REPORT 27/NOV/2014: Sitting at a panel discussion in Davos in January 2011, the strategy savant, Michael Porter and Anand Mahindra were debating \"A Social Contract for The 21st century\". Porter was pushing the idea that business shouldn\'t just be about creating economic value but about creating value for society. Anand Mahindra was chuffed. The Mahindra group had just launched its Rise program that was all about doing well by doing good and positive change. \"I told Professor Porter we started Rise before you wrote that seminal article in HBR where you introduced the shared values concept so I am not paying you any royalty for the article or rather the royalty should be reversed,\" laughs Mahindra. \"I said, I hope you give me a good grade after so many years, I am still looking for a grade.\" Porter, who had taught Mahindra the nuances of strategy at Harvard Business School, gave him an A. And anyone who has studied the Mahindra Group\'s progress will tell you that Anand has worked hard to get that grade. For Mahindra personally, it has been a three step journey that started with the focussing of scattered philanthropic activities of the group. Then the approach shifted to \'strategic philanthropy\', a concept floated by Porter that propounds intelligent giving. Now the Mahindra Group has upped the bar a notch by migrating to the \'shared values\' concept, wherein business and CSR strategies are intermeshed.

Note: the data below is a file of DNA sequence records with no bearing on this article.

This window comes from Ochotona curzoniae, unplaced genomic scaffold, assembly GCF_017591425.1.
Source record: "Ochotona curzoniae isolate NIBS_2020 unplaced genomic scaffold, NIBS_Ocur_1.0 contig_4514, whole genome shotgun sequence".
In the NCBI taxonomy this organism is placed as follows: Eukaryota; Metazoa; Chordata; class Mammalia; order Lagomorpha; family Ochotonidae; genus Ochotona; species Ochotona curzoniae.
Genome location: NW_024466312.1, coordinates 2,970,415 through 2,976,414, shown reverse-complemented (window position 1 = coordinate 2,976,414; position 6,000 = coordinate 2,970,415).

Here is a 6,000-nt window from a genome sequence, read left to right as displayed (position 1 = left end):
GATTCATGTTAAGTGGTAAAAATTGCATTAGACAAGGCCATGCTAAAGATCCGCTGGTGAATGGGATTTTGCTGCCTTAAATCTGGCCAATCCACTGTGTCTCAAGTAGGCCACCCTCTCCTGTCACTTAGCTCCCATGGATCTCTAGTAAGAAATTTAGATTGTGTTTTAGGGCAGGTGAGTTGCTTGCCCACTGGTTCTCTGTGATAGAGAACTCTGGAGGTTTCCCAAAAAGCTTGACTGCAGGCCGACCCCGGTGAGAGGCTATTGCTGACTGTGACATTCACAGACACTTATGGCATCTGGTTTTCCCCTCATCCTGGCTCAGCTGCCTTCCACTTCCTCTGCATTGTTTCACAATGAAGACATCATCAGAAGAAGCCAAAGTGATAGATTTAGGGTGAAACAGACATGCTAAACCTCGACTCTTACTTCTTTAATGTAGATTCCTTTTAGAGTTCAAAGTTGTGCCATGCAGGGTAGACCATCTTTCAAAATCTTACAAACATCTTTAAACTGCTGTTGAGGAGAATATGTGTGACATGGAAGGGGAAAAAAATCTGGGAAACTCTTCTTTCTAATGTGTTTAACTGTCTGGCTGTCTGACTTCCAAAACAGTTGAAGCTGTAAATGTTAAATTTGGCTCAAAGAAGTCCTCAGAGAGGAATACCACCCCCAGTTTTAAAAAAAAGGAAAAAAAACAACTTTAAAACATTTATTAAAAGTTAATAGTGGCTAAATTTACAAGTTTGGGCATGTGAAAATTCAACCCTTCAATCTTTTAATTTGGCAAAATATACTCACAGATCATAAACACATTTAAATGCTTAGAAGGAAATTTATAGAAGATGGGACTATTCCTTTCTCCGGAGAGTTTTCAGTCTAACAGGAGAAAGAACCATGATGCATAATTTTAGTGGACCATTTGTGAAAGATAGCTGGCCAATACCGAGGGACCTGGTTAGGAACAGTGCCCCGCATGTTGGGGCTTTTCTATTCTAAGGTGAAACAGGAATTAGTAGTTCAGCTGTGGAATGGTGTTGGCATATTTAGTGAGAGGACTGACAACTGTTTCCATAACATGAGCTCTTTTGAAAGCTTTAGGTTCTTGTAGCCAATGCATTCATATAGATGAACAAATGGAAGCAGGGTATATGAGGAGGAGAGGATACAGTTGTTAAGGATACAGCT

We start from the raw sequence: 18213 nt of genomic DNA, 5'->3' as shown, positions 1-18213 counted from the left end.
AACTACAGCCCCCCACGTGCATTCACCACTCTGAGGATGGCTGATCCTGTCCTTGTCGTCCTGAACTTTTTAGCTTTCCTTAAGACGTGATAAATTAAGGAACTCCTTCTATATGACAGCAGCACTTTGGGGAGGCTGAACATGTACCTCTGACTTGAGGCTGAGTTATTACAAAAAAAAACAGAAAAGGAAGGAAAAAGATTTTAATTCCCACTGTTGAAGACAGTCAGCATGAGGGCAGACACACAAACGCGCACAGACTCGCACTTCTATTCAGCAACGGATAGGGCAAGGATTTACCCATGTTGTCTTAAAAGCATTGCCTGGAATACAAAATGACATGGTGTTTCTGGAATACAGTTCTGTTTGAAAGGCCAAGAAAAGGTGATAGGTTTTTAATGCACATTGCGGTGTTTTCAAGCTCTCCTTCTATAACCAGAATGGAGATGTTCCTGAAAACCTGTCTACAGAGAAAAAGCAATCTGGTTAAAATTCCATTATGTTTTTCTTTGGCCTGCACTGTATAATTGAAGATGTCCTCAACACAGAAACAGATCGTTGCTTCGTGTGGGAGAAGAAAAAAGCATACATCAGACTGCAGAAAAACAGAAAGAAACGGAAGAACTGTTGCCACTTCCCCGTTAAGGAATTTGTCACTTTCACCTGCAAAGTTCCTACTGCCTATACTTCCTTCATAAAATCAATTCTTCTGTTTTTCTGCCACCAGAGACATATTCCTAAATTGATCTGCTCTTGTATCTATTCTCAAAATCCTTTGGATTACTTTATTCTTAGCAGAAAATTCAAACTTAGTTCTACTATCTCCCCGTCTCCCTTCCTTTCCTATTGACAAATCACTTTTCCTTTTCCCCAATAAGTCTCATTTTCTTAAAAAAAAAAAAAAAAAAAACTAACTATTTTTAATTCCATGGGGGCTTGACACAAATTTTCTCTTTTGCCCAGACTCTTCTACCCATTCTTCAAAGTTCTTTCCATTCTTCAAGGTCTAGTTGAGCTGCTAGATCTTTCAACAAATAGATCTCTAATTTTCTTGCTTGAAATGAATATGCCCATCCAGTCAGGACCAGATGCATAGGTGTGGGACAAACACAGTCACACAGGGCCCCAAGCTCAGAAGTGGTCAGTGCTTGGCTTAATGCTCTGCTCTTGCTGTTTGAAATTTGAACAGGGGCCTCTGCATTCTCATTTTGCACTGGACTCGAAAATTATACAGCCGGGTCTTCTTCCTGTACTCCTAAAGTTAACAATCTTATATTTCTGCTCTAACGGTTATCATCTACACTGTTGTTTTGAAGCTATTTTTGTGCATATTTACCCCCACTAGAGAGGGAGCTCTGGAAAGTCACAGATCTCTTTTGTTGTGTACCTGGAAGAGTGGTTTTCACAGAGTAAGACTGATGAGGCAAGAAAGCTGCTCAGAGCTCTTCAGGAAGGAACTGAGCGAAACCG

Mahindra was clear that sustainability was to be embedded in the culture of the group. That led to the articulation of \'Alternative Thinking the Mahindra Approach to Sustainability\' that stated that sustainability wasn\'t just going to be about planting trees, saving water or cutting emissions. It was to be a much deeper call to action that would be a spring board for innovation, an execution philosophy and a mantra to build competitive and future ready business models. \"We have unleashed a powerful energy that will be a catalyst for change,\" says Rajeev Dubey, President (Group HR, Corporate Services & After-Market). As part of aligning philanthropy and social service, Mahindra has a new rallying cry, Rise for Good, which has a much larger scope putting together governance, community, environment, and people practicies in one bucket. \"Rise for Good is a holistic philosophy. We have even built some businesses like Mahindra Rural Housing Finance on the Rise for Good philosophy. We have even gone ahead and made investments in electric cars knowing it\'s not a money making proposition,\" adds B Karthik, Corporate Brand Management.
Of course, while the larger program of Rise for Good is being seeded in the organisation, standard sustainable activities like lowering energy consumption are chugging along. Twelve businesses logged a lower specific energy consumption as compared to the previous year; H2 Infinity, the water conservation program is gathering momentum; and the green house gas reduction targets were surpassed by 20 per cent. The Mahindra Group report states that companies that cumulatively contribute 85 per cent to the Group turnover have a functioning roadmap for sustainability. So how does the Mahindra sustainability engine work? Given the federal structure of the group, some activities are taken up by the corporate office while some activities run individually. Overseeing the sustainability and philanthropic efforts is a 20-member CSR council, that charts out the plans for the focus areas: the girl child, environment and public health. The group spends about Rs 160-170 crore a year and half the amount relates to projects like Nanhikalis, Mahindra Pride schools, Mahindra College of Engineering and the balance is spent on the communities where the group has operations.